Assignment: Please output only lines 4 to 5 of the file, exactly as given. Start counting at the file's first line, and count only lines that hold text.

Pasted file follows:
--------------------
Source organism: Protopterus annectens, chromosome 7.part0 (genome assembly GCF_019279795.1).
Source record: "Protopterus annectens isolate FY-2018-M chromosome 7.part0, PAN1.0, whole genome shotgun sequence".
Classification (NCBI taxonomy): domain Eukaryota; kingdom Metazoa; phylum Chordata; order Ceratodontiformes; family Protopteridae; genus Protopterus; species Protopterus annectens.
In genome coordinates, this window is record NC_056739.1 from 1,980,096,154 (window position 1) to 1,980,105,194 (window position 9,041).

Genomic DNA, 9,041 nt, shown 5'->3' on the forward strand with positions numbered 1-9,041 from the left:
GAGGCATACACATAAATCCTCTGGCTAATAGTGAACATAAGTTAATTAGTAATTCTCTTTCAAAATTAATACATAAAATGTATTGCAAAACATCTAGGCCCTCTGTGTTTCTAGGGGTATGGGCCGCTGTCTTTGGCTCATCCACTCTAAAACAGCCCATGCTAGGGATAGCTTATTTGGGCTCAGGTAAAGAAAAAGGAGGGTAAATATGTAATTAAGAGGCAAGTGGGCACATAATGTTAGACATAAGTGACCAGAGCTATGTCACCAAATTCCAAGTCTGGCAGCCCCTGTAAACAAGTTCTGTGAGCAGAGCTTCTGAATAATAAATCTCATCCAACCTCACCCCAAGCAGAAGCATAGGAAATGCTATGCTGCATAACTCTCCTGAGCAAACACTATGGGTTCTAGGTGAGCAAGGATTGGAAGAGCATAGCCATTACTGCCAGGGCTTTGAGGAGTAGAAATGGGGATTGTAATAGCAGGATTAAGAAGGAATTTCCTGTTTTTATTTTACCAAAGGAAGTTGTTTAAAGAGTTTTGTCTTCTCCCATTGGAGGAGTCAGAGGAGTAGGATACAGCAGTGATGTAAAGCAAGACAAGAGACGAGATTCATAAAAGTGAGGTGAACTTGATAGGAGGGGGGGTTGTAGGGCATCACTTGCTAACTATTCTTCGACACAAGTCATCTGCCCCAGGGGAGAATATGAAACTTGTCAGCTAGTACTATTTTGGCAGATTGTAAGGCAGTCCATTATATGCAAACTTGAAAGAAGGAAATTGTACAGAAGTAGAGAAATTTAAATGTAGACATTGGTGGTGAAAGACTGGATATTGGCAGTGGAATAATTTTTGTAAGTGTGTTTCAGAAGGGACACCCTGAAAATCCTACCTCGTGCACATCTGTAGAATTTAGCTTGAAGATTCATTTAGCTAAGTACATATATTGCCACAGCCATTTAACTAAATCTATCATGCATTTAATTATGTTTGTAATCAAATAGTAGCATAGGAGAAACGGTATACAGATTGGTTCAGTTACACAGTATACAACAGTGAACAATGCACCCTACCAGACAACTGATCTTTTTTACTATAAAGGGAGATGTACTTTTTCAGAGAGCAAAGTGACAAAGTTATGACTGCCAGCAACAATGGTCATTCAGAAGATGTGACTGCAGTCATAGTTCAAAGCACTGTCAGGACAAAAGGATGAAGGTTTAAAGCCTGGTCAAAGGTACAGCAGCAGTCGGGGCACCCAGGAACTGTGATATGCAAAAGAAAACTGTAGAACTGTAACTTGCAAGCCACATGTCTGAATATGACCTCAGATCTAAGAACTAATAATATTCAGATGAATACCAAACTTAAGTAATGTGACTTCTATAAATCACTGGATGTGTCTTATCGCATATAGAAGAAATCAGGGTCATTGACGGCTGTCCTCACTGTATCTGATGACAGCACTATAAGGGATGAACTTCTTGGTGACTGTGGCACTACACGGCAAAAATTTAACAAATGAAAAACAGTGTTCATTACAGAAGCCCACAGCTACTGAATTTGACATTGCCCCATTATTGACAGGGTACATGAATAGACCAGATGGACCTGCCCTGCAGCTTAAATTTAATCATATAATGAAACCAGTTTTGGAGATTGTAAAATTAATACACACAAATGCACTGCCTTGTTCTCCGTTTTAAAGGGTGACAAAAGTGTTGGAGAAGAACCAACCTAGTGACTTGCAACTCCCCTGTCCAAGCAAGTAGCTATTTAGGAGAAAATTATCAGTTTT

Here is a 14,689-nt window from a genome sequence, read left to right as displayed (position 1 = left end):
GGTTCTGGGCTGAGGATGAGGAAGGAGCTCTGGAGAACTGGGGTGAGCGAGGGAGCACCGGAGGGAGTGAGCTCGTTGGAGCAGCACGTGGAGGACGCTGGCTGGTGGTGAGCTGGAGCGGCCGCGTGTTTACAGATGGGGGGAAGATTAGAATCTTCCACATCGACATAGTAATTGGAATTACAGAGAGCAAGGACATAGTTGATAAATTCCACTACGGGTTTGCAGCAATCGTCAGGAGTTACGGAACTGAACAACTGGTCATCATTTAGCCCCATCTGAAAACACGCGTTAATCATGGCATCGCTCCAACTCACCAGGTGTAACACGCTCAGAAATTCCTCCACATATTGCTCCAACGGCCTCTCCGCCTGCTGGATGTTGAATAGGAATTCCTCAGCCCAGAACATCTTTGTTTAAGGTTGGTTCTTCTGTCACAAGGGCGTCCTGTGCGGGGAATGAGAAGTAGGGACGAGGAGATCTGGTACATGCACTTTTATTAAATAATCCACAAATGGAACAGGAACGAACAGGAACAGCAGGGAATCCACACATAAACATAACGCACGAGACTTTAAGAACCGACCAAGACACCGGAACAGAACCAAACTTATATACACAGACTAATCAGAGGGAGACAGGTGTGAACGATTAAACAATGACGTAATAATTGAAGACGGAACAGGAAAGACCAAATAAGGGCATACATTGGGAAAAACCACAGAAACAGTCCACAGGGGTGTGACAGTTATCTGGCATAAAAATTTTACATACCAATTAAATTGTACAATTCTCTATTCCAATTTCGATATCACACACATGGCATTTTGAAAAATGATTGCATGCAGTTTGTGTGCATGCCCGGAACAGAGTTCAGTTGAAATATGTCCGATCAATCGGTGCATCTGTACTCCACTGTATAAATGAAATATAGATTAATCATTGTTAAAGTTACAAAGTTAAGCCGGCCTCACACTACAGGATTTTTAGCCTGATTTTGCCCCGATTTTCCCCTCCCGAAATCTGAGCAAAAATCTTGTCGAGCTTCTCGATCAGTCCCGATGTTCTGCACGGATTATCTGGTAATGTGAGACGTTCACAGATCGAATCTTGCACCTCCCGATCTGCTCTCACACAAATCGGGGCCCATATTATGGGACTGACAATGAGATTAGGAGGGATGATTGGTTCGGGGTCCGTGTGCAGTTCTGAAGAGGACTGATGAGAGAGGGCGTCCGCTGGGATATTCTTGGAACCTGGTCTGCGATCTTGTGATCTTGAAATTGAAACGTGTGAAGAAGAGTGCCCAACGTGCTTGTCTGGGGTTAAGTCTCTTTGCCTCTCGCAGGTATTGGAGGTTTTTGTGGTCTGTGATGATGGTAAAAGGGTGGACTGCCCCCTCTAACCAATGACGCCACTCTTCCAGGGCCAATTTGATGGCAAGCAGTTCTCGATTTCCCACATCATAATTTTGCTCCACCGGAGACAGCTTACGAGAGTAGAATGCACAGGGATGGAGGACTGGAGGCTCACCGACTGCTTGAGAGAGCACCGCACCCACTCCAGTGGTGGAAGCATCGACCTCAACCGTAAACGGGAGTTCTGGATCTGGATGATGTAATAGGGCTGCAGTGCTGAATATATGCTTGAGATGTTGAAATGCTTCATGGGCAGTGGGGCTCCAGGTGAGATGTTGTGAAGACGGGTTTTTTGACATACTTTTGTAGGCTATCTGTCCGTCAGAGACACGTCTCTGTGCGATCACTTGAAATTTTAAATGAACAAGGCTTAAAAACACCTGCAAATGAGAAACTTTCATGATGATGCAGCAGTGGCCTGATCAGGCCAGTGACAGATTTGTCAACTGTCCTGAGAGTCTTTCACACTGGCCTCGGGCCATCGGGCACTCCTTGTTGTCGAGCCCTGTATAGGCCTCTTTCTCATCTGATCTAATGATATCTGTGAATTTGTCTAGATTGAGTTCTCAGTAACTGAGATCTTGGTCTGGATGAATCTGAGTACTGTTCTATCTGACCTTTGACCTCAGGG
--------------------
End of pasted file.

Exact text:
In genome coordinates, this window is record NC_056739.1 from 1,980,096,154 (window position 1) to 1,980,105,194 (window position 9,041).

Genomic DNA, 9,041 nt, shown 5'->3' on the forward strand with positions numbered 1-9,041 from the left: